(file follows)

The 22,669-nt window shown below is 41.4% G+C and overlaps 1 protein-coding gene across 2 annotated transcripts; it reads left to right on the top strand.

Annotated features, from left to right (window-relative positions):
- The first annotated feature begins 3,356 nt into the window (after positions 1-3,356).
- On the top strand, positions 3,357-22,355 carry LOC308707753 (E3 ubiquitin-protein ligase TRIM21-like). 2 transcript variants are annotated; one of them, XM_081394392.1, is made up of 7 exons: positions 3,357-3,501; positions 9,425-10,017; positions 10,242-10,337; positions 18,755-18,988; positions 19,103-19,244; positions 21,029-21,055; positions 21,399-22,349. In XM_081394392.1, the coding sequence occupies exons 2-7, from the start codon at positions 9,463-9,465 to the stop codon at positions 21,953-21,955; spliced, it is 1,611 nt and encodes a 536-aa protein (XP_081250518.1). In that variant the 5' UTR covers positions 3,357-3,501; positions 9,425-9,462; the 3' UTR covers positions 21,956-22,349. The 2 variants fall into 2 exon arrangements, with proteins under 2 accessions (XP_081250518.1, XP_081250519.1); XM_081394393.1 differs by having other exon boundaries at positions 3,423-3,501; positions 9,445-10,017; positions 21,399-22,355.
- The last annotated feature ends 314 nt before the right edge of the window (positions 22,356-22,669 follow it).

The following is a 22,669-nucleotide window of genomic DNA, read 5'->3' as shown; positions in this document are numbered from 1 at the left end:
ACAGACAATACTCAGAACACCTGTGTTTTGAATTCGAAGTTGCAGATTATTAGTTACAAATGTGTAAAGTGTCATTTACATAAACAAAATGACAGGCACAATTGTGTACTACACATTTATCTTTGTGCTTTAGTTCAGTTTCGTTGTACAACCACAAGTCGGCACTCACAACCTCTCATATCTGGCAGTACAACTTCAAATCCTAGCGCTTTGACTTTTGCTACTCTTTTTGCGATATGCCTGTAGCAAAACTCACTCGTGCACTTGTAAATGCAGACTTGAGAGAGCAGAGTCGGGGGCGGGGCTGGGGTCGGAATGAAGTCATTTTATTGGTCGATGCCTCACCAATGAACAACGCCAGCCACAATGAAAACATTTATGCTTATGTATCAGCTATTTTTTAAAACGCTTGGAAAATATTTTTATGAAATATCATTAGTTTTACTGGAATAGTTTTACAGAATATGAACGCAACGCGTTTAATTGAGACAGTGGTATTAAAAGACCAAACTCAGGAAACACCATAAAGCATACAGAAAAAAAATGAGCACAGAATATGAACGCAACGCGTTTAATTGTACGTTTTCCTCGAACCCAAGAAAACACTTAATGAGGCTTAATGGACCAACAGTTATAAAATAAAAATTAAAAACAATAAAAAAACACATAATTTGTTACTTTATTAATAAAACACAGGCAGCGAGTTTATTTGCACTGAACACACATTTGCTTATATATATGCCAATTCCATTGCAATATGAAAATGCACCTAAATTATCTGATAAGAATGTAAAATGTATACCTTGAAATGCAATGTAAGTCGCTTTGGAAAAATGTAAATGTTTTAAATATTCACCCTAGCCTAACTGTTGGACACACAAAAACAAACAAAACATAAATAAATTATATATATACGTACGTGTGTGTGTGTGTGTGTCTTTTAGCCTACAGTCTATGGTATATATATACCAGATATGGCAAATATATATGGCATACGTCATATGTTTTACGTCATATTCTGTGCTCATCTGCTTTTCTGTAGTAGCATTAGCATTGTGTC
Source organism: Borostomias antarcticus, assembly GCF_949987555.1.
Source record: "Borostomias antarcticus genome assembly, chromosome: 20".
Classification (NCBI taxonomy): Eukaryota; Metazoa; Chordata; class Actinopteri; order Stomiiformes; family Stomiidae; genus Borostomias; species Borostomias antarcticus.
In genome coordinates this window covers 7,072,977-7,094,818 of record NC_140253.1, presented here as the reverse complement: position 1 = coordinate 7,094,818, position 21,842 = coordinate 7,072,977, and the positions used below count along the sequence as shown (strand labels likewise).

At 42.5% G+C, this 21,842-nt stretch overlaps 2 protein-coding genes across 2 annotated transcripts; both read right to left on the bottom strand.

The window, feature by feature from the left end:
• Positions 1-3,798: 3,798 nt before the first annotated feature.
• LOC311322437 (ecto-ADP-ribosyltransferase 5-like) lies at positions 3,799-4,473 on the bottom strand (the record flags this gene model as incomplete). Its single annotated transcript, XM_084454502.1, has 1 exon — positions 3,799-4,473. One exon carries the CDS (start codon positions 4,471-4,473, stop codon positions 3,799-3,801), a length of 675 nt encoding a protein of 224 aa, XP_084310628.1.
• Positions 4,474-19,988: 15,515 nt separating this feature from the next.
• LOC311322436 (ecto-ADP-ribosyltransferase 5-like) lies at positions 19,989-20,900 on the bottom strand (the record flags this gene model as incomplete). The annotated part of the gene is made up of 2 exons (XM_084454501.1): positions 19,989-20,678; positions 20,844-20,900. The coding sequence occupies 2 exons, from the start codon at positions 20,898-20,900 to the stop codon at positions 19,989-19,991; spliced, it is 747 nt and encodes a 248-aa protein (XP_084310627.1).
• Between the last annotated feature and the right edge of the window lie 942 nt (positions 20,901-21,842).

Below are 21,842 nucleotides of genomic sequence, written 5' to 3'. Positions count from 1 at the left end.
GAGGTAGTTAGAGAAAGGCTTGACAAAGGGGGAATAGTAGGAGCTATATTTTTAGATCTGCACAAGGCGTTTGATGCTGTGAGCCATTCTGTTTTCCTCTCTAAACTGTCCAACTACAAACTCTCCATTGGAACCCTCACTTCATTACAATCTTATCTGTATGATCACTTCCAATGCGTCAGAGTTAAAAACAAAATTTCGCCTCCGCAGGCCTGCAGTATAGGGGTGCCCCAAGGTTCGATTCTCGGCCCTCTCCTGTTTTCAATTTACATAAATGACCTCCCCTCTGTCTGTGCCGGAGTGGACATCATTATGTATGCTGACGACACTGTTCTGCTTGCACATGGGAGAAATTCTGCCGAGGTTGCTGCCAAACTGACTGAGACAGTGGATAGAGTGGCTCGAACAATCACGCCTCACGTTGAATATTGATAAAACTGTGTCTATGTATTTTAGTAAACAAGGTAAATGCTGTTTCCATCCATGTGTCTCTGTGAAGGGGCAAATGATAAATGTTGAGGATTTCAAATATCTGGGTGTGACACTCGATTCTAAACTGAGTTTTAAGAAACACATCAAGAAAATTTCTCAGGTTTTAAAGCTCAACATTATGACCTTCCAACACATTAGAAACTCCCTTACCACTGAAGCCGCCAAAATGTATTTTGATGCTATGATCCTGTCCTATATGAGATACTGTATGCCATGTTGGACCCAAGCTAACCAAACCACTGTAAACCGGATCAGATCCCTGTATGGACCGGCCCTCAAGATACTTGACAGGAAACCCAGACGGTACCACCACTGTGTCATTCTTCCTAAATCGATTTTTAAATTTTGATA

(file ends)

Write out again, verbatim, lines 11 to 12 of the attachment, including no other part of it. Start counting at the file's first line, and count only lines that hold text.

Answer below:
In genome coordinates this window covers 7,072,977-7,094,818 of record NC_140253.1, presented here as the reverse complement: position 1 = coordinate 7,094,818, position 21,842 = coordinate 7,072,977, and the positions used below count along the sequence as shown (strand labels likewise).

At 42.5% G+C, this 21,842-nt stretch overlaps 2 protein-coding genes across 2 annotated transcripts; both read right to left on the bottom strand.